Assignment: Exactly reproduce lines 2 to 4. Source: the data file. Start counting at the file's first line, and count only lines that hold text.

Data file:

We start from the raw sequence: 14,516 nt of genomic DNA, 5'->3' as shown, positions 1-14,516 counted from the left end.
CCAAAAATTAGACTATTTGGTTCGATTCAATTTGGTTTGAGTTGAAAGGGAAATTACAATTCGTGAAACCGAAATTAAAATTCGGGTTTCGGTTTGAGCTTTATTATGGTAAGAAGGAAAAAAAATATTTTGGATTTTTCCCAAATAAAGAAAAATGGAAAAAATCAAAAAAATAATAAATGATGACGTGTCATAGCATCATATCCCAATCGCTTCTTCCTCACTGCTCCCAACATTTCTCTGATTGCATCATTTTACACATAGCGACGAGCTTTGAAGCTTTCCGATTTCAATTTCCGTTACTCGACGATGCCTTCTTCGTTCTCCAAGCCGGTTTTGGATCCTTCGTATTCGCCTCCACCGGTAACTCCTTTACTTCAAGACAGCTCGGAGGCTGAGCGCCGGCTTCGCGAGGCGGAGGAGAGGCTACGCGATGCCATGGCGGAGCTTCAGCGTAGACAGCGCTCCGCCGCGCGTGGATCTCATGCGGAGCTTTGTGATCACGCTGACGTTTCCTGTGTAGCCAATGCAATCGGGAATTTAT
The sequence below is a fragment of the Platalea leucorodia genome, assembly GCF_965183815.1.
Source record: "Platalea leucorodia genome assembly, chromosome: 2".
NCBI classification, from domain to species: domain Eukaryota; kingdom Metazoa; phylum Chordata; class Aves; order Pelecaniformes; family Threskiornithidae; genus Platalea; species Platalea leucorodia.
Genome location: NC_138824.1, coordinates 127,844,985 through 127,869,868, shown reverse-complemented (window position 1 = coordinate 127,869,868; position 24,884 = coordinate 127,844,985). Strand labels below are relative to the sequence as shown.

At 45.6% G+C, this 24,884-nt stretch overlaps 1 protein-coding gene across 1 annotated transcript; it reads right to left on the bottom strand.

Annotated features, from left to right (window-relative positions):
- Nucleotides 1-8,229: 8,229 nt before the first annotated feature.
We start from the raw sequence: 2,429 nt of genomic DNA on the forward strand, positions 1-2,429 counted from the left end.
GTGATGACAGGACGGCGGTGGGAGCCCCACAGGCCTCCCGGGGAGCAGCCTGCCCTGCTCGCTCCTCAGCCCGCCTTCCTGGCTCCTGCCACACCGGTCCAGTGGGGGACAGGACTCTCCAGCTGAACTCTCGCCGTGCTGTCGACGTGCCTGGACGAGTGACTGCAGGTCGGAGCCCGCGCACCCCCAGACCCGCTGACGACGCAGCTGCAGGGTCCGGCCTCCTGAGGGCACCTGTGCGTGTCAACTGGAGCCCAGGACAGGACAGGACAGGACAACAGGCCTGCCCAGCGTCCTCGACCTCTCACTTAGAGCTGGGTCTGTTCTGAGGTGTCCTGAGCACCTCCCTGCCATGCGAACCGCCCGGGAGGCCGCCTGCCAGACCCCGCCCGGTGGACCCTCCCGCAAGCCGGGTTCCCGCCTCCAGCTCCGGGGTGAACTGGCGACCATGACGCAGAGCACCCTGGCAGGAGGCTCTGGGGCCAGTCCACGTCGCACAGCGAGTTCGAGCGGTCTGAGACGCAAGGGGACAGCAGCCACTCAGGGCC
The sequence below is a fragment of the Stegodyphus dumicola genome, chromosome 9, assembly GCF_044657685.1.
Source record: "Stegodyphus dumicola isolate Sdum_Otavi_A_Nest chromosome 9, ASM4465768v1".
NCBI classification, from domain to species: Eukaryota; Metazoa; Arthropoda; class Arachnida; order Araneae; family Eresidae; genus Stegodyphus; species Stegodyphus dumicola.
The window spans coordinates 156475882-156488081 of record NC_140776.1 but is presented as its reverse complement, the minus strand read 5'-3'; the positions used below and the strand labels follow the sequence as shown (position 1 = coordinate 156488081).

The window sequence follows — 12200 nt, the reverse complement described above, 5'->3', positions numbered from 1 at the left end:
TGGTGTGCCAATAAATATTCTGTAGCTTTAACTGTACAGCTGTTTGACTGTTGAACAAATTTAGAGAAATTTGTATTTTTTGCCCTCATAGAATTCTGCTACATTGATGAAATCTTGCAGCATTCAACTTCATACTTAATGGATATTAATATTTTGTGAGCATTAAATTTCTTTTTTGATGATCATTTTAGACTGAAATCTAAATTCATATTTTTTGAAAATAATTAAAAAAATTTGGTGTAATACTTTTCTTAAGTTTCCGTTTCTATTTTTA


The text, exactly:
CCAAAAATTAGACTATTTGGTTCGATTCAATTTGGTTTGAGTTGAAAGGGAAATTACAATTCGTGAAACCGAAATTAAAATTCGGGTTTCGGTTTGAGCTTTATTATGGTAAGAAGGAAAAAAAATATTTTGGATTTTTCCCAAATAAAGAAAAATGGAAAAAATCAAAAAAATAATAAATGATGACGTGTCATAGCATCATATCCCAATCGCTTCTTCCTCACTGCTCCCAACATTTCTCTGATTGCATCATTTTACACATAGCGACGAGCTTTGAAGCTTTCCGATTTCAATTTCCGTTACTCGACGATGCCTTCTTCGTTCTCCAAGCCGGTTTTGGATCCTTCGTATTCGCCTCCACCGGTAACTCCTTTACTTCAAGACAGCTCGGAGGCTGAGCGCCGGCTTCGCGAGGCGGAGGAGAGGCTACGCGATGCCATGGCGGAGCTTCAGCGTAGACAGCGCTCCGCCGCGCGTGGATCTCATGCGGAGCTTTGTGATCACGCTGACGTTTCCTGTGTAGCCAATGCAATCGGGAATTTAT
The sequence below is a fragment of the Platalea leucorodia genome, assembly GCF_965183815.1.
Source record: "Platalea leucorodia genome assembly, chromosome: 2".